All three wheels are fitted with Meccano Rubber Rings   (Part No. 142) to represent pneumatic tyres.
Amongst    other    features     that    may    be added   if   desired   are   a   pillion    (constructed from two short Flat Girders "sprung" by a method similar  to  that employed  in  the  saddle)  and a rear stand,   for  attachment   if  the   model   is  used as   a   solo outfit.     Still further refinements, such as number-plates, etc., would   give   the   finishing   touch   to   the   compact   and   realistic appearance of the model.

List of Parts Required to Build the Motor-Cycle and Sidecar


2 of No. 2

1 of No. 15

1 of No. 23A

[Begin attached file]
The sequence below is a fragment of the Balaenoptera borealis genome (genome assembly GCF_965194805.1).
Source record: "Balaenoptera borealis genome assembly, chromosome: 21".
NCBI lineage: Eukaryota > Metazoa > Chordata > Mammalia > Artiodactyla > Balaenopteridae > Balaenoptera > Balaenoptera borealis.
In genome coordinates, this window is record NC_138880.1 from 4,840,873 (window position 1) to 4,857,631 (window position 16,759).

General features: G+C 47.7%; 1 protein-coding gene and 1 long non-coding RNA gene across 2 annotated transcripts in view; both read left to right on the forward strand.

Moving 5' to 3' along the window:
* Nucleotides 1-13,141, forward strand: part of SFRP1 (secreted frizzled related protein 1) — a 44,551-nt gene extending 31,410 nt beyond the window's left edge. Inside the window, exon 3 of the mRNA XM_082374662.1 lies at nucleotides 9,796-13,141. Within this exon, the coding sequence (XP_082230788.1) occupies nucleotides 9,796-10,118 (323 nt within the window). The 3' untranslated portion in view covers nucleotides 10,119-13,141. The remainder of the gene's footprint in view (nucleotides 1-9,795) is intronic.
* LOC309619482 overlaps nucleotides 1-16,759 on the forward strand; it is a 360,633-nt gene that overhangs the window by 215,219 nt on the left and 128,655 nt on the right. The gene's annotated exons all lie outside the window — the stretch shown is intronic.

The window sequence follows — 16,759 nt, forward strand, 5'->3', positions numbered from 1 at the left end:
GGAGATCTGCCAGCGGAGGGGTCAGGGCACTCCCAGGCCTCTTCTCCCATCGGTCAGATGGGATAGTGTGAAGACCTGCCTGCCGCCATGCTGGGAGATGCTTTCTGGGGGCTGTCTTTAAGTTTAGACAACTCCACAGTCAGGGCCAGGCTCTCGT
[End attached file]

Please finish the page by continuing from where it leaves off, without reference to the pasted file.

2 of No. 90

2 of No. 11.)









1  „   110









1  „   120A









3  „   120B









2  „   126A









2  „   142









Small elastic











2 of Nº 2 3of Nº 12 1of Nº 37a 8of Nº 90
2 " " 2a 2 " " 16 3 " " 38 2 " " 103f
5 " " 3 1 " " 16a 2 " " 43 2 " " 103h
5 " " 5 1 " " 17 7 " " 48a 1 " " 111a
2 " " 6a 1 " " 18a 4 " " 59 1 " " 125
1 " " 9f 1 " " 19 5 " " 63 2 " " 133
1 " " 10 1 " " 19b 1 " " 64 1 " " 142
2 " " 11 55 " " 37 6 " " 89